The split with Ted Shawn was rather acrimonious, and, as a result, she could no longer perform the well-known dances he had choreographed for her.5)He offered to sell her the performing rights for $500, something she was highly unlikely to do even if she had the money, which she did not. This split enabled her to start completely fresh and create her own style and expression without constraint. It led to the foundation of what would become the Graham Technique, taught world-wide. In this early period, she developed a set of guidelines that might now be considered a foundational philosophy:
First, never to become involved in any enterprise primarily for the sake of money. Second, to build her own company to perform her works. Third, to maintain a school that would train such a company. Fourth, to allow no one who had not trained in her teachings and style to perform her choreography. Fifth, to share a program with no other dance group (this meant that her works would not be performed in any other repertory).6)Agnes de Mille from her book Martha: the Life and Work of Martha Graham p 86-87. New York : Random House 1991, p.80.
Martha’s first year on her own was 1926. She had no backing or investors, so she set up her own independent dance studio. She took her students, created her own theatrical dance troupe, and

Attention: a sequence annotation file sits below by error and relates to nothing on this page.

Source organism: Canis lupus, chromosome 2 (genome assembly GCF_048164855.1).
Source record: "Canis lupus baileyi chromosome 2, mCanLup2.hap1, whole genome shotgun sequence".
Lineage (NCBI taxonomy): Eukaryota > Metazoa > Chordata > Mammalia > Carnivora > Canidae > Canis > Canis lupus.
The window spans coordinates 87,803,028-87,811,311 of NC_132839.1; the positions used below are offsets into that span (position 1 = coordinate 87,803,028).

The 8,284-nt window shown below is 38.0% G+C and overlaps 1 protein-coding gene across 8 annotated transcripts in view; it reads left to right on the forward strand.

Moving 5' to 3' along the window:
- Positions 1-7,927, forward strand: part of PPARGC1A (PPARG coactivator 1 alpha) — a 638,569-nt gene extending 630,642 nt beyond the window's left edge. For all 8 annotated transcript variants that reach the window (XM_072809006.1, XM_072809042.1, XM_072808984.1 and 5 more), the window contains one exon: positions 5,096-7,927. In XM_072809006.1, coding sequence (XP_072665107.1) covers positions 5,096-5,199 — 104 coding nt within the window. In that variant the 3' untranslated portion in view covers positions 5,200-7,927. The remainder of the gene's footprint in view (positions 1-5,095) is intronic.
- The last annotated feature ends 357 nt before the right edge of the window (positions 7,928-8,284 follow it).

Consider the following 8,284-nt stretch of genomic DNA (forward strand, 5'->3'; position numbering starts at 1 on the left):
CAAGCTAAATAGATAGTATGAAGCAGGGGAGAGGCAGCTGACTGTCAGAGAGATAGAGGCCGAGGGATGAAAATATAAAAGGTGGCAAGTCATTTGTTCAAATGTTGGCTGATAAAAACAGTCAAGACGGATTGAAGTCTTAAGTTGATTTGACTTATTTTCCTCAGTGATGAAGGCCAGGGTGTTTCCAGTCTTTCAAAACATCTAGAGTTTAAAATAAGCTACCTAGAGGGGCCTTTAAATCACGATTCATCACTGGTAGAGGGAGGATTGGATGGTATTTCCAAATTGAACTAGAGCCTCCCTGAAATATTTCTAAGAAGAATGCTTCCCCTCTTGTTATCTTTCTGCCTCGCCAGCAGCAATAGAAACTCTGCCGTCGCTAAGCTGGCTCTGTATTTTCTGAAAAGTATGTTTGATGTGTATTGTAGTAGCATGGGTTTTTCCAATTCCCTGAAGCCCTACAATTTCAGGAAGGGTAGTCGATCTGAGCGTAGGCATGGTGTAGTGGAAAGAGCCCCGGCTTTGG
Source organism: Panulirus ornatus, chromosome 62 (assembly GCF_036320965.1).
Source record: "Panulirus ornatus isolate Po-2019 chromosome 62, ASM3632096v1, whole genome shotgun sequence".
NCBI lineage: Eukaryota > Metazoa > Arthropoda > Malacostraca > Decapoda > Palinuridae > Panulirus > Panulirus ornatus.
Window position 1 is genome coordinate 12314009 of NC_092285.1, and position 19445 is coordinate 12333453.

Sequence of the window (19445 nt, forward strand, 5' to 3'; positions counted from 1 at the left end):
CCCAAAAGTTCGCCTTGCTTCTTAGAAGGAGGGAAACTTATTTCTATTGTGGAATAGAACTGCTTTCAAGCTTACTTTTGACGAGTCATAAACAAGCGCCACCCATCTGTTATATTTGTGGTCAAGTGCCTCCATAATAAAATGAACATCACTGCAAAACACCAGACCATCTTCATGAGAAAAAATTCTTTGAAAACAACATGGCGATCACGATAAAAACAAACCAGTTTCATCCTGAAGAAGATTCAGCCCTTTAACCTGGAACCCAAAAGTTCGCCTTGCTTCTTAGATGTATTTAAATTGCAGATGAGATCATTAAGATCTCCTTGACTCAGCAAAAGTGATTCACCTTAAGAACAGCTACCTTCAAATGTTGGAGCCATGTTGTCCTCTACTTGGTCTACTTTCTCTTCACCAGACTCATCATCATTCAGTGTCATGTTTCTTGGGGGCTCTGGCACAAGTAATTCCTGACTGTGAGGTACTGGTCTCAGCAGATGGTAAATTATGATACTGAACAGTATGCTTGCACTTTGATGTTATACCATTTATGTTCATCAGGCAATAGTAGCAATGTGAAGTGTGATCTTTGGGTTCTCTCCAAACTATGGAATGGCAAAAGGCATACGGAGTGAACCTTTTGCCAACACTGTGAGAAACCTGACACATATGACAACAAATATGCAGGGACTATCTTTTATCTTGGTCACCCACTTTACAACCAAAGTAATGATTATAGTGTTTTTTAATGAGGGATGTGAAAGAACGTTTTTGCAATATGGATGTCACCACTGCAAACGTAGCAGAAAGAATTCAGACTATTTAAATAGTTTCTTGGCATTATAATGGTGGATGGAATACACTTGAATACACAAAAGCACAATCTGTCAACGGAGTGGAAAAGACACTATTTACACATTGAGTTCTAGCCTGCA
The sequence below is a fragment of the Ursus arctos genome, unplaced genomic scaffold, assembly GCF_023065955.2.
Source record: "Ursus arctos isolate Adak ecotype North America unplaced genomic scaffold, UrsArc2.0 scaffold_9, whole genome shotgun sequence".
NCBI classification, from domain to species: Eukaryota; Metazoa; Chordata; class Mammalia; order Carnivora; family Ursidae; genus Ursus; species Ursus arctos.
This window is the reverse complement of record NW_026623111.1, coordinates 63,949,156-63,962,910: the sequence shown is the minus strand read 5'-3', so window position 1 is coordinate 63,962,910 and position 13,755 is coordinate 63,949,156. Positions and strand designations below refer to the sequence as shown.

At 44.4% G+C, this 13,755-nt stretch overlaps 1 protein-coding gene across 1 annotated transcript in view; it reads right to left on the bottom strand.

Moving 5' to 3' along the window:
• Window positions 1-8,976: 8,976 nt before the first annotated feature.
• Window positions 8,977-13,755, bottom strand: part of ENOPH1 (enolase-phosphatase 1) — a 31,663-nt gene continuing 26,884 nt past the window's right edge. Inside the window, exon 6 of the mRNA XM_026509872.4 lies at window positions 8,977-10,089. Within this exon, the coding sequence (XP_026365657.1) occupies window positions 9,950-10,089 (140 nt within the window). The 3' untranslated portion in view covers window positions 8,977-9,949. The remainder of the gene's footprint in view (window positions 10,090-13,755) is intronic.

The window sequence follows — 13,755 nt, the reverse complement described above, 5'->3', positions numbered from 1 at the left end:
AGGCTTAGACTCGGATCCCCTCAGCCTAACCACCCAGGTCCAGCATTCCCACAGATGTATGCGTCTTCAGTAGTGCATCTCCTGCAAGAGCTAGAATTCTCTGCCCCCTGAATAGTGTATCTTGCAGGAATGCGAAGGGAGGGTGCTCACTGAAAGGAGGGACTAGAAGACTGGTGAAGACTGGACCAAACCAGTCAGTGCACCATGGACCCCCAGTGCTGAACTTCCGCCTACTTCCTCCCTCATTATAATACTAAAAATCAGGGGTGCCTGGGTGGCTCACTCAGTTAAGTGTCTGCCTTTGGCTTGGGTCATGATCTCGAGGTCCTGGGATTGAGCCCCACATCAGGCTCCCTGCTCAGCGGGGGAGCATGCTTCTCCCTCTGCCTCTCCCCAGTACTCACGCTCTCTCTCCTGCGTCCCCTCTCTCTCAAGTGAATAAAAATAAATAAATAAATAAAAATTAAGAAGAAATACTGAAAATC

choreographed and staged their first show on April 18, 1926. The show consisted of eighteen pieces, including studies of pure movement and emotion. Although these early pieces were not widely appreciated at the time, they were the beginning of what made Martha Graham an international icon for more than fifty years.
Without a doubt, the early education of physical movement language Martha learned from her father had a profound effect on her work as a creator. She spent her life creating works that used movement to express emotions that human beings struggled to put into words. She was also very in tune with current events – sociopolitical and economic – and she addressed them in her work and in public statements. Agnes de Mille explains: